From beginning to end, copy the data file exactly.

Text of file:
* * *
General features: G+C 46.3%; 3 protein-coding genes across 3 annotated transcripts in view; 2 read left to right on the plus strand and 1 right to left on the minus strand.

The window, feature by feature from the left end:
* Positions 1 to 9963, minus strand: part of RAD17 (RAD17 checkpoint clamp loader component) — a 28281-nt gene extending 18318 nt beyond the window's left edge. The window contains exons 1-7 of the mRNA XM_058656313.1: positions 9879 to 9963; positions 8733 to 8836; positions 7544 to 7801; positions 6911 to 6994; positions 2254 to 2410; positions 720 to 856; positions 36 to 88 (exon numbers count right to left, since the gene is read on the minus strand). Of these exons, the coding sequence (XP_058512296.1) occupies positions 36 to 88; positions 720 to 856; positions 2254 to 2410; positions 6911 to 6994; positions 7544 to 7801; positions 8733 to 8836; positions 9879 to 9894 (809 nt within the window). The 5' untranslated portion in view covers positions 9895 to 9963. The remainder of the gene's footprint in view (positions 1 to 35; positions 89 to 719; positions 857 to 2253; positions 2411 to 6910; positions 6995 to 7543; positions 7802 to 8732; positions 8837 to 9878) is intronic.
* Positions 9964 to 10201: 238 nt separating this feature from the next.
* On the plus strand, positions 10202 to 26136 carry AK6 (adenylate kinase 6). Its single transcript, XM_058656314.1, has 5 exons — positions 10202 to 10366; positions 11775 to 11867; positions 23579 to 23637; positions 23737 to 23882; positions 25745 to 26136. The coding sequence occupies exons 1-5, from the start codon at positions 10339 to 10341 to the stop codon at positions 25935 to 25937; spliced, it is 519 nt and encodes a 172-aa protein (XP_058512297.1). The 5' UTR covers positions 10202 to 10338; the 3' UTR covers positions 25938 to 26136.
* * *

General features: G+C 46.3%; 3 protein-coding genes across 3 annotated transcripts in view; 2 read left to right on the plus strand and 1 right to left on the minus strand.

The window, feature by feature from the left end:
* Positions 1 to 9963, minus strand: part of RAD17 (RAD17 checkpoint clamp loader component) — a 28281-nt gene extending 18318 nt beyond the window's left edge. The window contains exons 1-7 of the mRNA XM_058656313.1: positions 9879 to 9963; positions 8733 to 8836; positions 7544 to 7801; positions 6911 to 6994; positions 2254 to 2410; positions 720 to 856; positions 36 to 88 (exon numbers count right to left, since the gene is read on the minus strand). Of these exons, the coding sequence (XP_058512296.1) occupies positions 36 to 88; positions 720 to 856; positions 2254 to 2410; positions 6911 to 6994; positions 7544 to 7801; positions 8733 to 8836; positions 9879 to 9894 (809 nt within the window). The 5' untranslated portion in view covers positions 9895 to 9963. The remainder of the gene's footprint in view (positions 1 to 35; positions 89 to 719; positions 857 to 2253; positions 2411 to 6910; positions 6995 to 7543; positions 7802 to 8732; positions 8837 to 9878) is intronic.
* Positions 9964 to 10201: 238 nt separating this feature from the next.
* On the plus strand, positions 10202 to 26136 carry AK6 (adenylate kinase 6). Its single transcript, XM_058656314.1, has 5 exons — positions 10202 to 10366; positions 11775 to 11867; positions 23579 to 23637; positions 23737 to 23882; positions 25745 to 26136. The coding sequence occupies exons 1-5, from the start codon at positions 10339 to 10341 to the stop codon at positions 25935 to 25937; spliced, it is 519 nt and encodes a 172-aa protein (XP_058512297.1). The 5' UTR covers positions 10202 to 10338; the 3' UTR covers positions 25938 to 26136.